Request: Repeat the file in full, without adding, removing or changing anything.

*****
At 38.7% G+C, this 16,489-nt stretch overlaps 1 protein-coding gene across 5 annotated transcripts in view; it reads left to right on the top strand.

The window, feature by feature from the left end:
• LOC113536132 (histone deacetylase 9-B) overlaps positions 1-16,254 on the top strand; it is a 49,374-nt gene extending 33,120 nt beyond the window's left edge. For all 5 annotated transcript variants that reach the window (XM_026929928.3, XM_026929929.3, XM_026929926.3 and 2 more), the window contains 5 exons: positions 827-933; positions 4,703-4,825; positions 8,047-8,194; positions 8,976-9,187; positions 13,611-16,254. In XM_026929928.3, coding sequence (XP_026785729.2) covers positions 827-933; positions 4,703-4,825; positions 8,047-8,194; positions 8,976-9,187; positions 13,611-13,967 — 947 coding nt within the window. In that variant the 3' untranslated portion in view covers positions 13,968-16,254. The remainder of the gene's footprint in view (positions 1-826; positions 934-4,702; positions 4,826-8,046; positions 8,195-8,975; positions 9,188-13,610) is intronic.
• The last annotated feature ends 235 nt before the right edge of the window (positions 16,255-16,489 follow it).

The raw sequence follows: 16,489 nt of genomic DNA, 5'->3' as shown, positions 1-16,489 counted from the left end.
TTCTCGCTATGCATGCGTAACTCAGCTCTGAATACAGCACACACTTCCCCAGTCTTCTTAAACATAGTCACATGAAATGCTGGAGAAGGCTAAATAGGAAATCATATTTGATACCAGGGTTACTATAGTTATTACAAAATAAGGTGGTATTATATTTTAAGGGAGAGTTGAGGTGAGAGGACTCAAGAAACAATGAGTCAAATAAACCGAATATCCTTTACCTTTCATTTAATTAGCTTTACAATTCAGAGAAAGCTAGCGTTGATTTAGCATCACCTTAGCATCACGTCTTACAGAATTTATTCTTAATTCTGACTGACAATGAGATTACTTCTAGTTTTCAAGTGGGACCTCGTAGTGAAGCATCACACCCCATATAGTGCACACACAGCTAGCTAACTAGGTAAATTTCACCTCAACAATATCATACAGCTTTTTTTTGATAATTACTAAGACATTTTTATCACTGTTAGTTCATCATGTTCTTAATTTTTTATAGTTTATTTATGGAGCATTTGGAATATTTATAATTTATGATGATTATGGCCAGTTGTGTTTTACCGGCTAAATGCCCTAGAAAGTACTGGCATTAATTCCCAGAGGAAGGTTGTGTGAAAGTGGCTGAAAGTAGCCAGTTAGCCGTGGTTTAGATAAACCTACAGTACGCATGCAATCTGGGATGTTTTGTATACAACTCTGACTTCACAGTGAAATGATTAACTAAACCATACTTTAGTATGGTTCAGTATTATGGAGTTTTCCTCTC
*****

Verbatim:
At 38.7% G+C, this 16,489-nt stretch overlaps 1 protein-coding gene across 5 annotated transcripts in view; it reads left to right on the top strand.

The window, feature by feature from the left end:
• LOC113536132 (histone deacetylase 9-B) overlaps positions 1-16,254 on the top strand; it is a 49,374-nt gene extending 33,120 nt beyond the window's left edge. For all 5 annotated transcript variants that reach the window (XM_026929928.3, XM_026929929.3, XM_026929926.3 and 2 more), the window contains 5 exons: positions 827-933; positions 4,703-4,825; positions 8,047-8,194; positions 8,976-9,187; positions 13,611-16,254. In XM_026929928.3, coding sequence (XP_026785729.2) covers positions 827-933; positions 4,703-4,825; positions 8,047-8,194; positions 8,976-9,187; positions 13,611-13,967 — 947 coding nt within the window. In that variant the 3' untranslated portion in view covers positions 13,968-16,254. The remainder of the gene's footprint in view (positions 1-826; positions 934-4,702; positions 4,826-8,046; positions 8,195-8,975; positions 9,188-13,610) is intronic.
• The last annotated feature ends 235 nt before the right edge of the window (positions 16,255-16,489 follow it).

The raw sequence follows: 16,489 nt of genomic DNA, 5'->3' as shown, positions 1-16,489 counted from the left end.
TTCTCGCTATGCATGCGTAACTCAGCTCTGAATACAGCACACACTTCCCCAGTCTTCTTAAACATAGTCACATGAAATGCTGGAGAAGGCTAAATAGGAAATCATATTTGATACCAGGGTTACTATAGTTATTACAAAATAAGGTGGTATTATATTTTAAGGGAGAGTTGAGGTGAGAGGACTCAAGAAACAATGAGTCAAATAAACCGAATATCCTTTACCTTTCATTTAATTAGCTTTACAATTCAGAGAAAGCTAGCGTTGATTTAGCATCACCTTAGCATCACGTCTTACAGAATTTATTCTTAATTCTGACTGACAATGAGATTACTTCTAGTTTTCAAGTGGGACCTCGTAGTGAAGCATCACACCCCATATAGTGCACACACAGCTAGCTAACTAGGTAAATTTCACCTCAACAATATCATACAGCTTTTTTTTGATAATTACTAAGACATTTTTATCACTGTTAGTTCATCATGTTCTTAATTTTTTATAGTTTATTTATGGAGCATTTGGAATATTTATAATTTATGATGATTATGGCCAGTTGTGTTTTACCGGCTAAATGCCCTAGAAAGTACTGGCATTAATTCCCAGAGGAAGGTTGTGTGAAAGTGGCTGAAAGTAGCCAGTTAGCCGTGGTTTAGATAAACCTACAGTACGCATGCAATCTGGGATGTTTTGTATACAACTCTGACTTCACAGTGAAATGATTAACTAAACCATACTTTAGTATGGTTCAGTATTATGGAGTTTTCCTCTC